Image of a girl in a dress surrounded by trees and monsters at the bottom with a golden city at the top on the other side of a wall. Text says "The scariest monsters are the human-shaped ones. Genoveva Demova FOUL DAYS." Cover blurb text: "'A fresh, gritty world bursting with wonderful characters–and monsters galore!'-Allison Saft."

Foul Days

FOUL DAYS rating: four stars ⭐⭐⭐⭐.

Set in Chernograd, Bulgaria, FOUL DAYS by Genoveva Dimova (Tor/Macmillan, June 25, 2024) is a fantasy novel with a sassy, rough-and-tumble urban feel (think the Six of Crows duology by Leigh Bardugo). Chernograd is split by a Wall in which an evil magical creature is trapped, making passage next to impossible. The Wall also creates a Panem-like divide between rich and poor (our heroine, Kosara, is from the poor side). The Foul Days cause Kosara’s side of the city to be overrun with monstrous creatures. Kosara, a young witch and healer, fights the monsters and heals those attacked by them. An action-packed foray into Slavic folklore, especially if you want to discover (see this cool video by Mythology Unleashed, “Monsters of Slavic Mythology”), more scary creatures than just Baba Yaga.

Kosara gets mixed up with a detective named Asen (who hails from the rich side of the Wall) with an investigation underway. He is mysteriously immune to magic, which makes Kosara suspicious but comes in quite handy at times.

Best of all, there is a Baba Yaga character with a house on chicken legs: a very powerful witch named Vila. This is the first in a series called “The Witch’s Compendium of Monsters,” so hopefully we will see more of Vila in Book 2, MONSTROUS NIGHTS (Tor/Macmillan, October 22, 2024).

I fell asleep reading this novel and woke up and grabbed it; that’s how much I was vibing with FOUL DAYS. As a young girl, Kosara was ensorcelled by the Zmey (the Tsar of Monsters, both human and dragon), and he stalks her during the Foul Days.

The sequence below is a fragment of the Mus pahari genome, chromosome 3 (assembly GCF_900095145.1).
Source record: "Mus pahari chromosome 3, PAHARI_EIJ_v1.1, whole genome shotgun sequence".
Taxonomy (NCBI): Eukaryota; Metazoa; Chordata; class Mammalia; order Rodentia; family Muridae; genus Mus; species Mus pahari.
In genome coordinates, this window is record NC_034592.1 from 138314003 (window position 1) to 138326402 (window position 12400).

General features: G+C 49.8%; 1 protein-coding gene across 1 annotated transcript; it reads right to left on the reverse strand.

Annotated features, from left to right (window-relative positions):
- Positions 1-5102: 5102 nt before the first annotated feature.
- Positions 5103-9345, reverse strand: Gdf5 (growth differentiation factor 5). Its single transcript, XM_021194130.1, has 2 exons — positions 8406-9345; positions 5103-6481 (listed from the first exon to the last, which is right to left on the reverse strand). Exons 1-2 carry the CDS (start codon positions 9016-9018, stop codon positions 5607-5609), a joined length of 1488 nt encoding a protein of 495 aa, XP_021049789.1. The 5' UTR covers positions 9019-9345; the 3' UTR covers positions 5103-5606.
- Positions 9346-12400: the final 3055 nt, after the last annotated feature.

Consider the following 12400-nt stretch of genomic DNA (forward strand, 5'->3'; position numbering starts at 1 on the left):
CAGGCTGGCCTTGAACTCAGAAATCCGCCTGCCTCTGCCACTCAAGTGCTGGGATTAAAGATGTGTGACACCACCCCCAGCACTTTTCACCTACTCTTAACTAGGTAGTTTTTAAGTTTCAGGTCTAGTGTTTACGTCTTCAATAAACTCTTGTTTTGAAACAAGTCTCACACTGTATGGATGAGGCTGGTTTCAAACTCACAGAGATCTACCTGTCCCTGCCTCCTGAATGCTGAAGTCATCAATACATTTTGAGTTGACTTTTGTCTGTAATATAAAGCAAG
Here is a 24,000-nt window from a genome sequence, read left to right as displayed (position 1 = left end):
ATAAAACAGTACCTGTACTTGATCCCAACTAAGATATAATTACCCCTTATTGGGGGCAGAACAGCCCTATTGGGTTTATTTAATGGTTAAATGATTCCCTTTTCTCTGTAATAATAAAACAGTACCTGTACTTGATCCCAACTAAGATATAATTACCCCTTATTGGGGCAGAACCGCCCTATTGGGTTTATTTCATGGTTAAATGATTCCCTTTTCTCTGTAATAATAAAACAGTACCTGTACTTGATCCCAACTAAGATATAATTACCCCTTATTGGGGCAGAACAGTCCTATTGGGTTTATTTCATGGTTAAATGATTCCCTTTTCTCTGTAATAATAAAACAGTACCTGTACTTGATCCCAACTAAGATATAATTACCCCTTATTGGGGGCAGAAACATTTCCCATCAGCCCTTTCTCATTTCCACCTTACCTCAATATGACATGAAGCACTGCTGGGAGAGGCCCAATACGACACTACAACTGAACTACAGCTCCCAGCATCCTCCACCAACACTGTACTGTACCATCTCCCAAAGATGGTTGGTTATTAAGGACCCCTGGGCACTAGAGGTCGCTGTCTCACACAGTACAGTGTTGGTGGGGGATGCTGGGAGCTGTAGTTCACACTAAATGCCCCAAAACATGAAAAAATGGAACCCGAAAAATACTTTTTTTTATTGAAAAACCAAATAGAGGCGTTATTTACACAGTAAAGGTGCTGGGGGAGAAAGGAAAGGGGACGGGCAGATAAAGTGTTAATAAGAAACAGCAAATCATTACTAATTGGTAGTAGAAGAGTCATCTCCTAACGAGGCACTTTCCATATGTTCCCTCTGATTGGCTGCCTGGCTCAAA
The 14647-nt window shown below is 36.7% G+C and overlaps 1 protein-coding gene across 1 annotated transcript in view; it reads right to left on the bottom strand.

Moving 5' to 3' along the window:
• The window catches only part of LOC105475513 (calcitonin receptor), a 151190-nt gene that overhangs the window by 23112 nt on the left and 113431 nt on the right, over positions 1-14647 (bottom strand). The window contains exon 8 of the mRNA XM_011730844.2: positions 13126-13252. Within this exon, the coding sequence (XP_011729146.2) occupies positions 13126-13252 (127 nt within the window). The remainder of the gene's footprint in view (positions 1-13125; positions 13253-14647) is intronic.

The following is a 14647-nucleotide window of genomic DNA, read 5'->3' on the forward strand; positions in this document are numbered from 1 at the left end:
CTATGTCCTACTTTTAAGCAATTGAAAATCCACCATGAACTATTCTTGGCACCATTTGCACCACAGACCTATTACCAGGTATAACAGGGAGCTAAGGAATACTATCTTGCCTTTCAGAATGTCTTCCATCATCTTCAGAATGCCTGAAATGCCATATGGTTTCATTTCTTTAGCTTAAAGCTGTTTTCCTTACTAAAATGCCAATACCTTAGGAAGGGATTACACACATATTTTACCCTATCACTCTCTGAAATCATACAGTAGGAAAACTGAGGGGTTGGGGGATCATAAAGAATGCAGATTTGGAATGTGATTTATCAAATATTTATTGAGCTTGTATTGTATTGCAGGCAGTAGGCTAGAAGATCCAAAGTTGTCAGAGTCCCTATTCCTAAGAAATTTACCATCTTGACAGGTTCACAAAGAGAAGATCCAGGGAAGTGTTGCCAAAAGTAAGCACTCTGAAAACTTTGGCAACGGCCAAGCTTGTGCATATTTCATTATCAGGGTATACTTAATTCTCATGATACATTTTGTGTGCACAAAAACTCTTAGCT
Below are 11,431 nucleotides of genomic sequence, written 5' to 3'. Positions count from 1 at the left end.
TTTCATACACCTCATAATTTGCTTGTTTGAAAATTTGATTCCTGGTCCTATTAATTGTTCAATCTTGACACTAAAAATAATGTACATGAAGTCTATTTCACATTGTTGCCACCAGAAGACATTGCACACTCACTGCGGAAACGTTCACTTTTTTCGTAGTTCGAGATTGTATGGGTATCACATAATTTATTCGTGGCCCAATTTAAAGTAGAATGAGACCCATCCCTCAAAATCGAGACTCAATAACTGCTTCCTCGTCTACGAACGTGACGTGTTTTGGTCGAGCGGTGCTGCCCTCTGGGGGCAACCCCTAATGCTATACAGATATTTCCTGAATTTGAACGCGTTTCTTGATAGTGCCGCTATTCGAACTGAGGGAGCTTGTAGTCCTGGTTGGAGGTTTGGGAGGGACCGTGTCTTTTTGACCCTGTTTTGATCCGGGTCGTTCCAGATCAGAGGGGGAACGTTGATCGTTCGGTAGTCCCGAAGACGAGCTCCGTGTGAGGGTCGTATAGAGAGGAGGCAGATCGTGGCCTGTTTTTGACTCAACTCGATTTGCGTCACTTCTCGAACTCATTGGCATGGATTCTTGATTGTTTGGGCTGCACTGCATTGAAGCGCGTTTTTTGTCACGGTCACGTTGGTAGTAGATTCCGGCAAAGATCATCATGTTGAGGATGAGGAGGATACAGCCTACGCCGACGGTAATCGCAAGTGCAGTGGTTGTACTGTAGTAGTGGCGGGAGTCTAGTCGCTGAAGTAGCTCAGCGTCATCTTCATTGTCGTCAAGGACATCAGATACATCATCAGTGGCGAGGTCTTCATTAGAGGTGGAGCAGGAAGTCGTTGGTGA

Reading in context:

I’ve been obsessed with Baba Yaga from girlhood. Her house is the ultimate mobile home: requiring no fuel, only magic, to transport her from one place to another. Like many other myths, Baba Yaga seems to have originated with the need to keep kids safely out of the woods “or fill-in-the-blank will getcha!”

THE HOUSE WITH CHICKEN LEGS by Sophie Anderson (Scholastic Press, 2018) introduces children to a nice version of Baba Yaga and reinforces the value of self-determination.

In the wonderful WITCHES ABROAD by Terry Pratchett (1991), a mysterious Mrs. Gogol lives in a house in a swamp with four duck feet. Pratchett was a master of parody.

THISTLEFOOT by Gennarose Nethercott (Anchor, September 2022), published in paperback by Penguin Random House in 2023) may be my favorite Baba Yaga tale ever, which features Baba Yaga’s grandchildren in New York who inherit her sentient house on chicken legs and go traveling around in it.

If you want a truly evil Baba Yaga, read ENCHANTMENT by Orson Scott Card (Penguin Random House, 2005). Her wicked genius is so stunning that I haven’t forgotten her since I read the novel in 2007.

What I’m reading right now:

EXILE IN GUYVILLE by Amy Lee Lillard (BOA Editions, May 21, 2024).

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